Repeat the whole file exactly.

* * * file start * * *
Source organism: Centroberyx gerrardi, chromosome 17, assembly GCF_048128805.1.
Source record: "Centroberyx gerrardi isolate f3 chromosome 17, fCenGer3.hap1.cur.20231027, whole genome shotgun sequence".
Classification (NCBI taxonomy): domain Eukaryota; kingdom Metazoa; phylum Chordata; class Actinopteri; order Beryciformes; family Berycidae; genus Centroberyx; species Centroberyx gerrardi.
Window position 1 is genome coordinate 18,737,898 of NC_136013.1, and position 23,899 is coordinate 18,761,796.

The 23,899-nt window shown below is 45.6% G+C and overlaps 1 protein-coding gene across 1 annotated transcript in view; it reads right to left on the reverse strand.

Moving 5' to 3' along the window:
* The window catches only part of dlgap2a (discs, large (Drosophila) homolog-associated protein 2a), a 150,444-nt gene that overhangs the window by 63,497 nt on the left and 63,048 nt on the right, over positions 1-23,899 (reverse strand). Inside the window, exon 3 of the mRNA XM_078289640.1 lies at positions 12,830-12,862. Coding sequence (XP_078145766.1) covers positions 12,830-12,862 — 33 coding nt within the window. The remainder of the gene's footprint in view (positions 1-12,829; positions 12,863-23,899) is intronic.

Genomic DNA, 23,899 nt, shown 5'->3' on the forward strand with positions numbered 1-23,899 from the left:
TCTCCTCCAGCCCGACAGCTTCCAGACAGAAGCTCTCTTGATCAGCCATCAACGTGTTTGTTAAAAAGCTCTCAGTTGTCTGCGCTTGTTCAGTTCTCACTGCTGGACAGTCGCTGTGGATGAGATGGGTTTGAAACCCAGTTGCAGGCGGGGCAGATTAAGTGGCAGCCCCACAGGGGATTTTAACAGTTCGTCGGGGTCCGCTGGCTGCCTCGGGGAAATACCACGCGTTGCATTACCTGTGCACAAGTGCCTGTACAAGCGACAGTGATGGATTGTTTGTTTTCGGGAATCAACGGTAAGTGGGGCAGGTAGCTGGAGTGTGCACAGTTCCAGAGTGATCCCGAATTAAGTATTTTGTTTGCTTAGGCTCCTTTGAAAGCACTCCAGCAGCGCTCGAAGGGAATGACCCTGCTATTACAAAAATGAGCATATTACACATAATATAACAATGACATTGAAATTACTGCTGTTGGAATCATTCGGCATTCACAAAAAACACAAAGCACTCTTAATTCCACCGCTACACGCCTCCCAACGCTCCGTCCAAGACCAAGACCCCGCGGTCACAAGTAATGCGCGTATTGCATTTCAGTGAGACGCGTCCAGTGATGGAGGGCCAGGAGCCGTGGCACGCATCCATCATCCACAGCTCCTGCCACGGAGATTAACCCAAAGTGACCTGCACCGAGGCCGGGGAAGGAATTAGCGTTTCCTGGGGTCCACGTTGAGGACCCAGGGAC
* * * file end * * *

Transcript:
Source organism: Centroberyx gerrardi, chromosome 17, assembly GCF_048128805.1.
Source record: "Centroberyx gerrardi isolate f3 chromosome 17, fCenGer3.hap1.cur.20231027, whole genome shotgun sequence".
Classification (NCBI taxonomy): domain Eukaryota; kingdom Metazoa; phylum Chordata; class Actinopteri; order Beryciformes; family Berycidae; genus Centroberyx; species Centroberyx gerrardi.
Window position 1 is genome coordinate 18,737,898 of NC_136013.1, and position 23,899 is coordinate 18,761,796.

The 23,899-nt window shown below is 45.6% G+C and overlaps 1 protein-coding gene across 1 annotated transcript in view; it reads right to left on the reverse strand.

Moving 5' to 3' along the window:
* The window catches only part of dlgap2a (discs, large (Drosophila) homolog-associated protein 2a), a 150,444-nt gene that overhangs the window by 63,497 nt on the left and 63,048 nt on the right, over positions 1-23,899 (reverse strand). Inside the window, exon 3 of the mRNA XM_078289640.1 lies at positions 12,830-12,862. Coding sequence (XP_078145766.1) covers positions 12,830-12,862 — 33 coding nt within the window. The remainder of the gene's footprint in view (positions 1-12,829; positions 12,863-23,899) is intronic.

Genomic DNA, 23,899 nt, shown 5'->3' on the forward strand with positions numbered 1-23,899 from the left:
TCTCCTCCAGCCCGACAGCTTCCAGACAGAAGCTCTCTTGATCAGCCATCAACGTGTTTGTTAAAAAGCTCTCAGTTGTCTGCGCTTGTTCAGTTCTCACTGCTGGACAGTCGCTGTGGATGAGATGGGTTTGAAACCCAGTTGCAGGCGGGGCAGATTAAGTGGCAGCCCCACAGGGGATTTTAACAGTTCGTCGGGGTCCGCTGGCTGCCTCGGGGAAATACCACGCGTTGCATTACCTGTGCACAAGTGCCTGTACAAGCGACAGTGATGGATTGTTTGTTTTCGGGAATCAACGGTAAGTGGGGCAGGTAGCTGGAGTGTGCACAGTTCCAGAGTGATCCCGAATTAAGTATTTTGTTTGCTTAGGCTCCTTTGAAAGCACTCCAGCAGCGCTCGAAGGGAATGACCCTGCTATTACAAAAATGAGCATATTACACATAATATAACAATGACATTGAAATTACTGCTGTTGGAATCATTCGGCATTCACAAAAAACACAAAGCACTCTTAATTCCACCGCTACACGCCTCCCAACGCTCCGTCCAAGACCAAGACCCCGCGGTCACAAGTAATGCGCGTATTGCATTTCAGTGAGACGCGTCCAGTGATGGAGGGCCAGGAGCCGTGGCACGCATCCATCATCCACAGCTCCTGCCACGGAGATTAACCCAAAGTGACCTGCACCGAGGCCGGGGAAGGAATTAGCGTTTCCTGGGGTCCACGTTGAGGACCCAGGGAC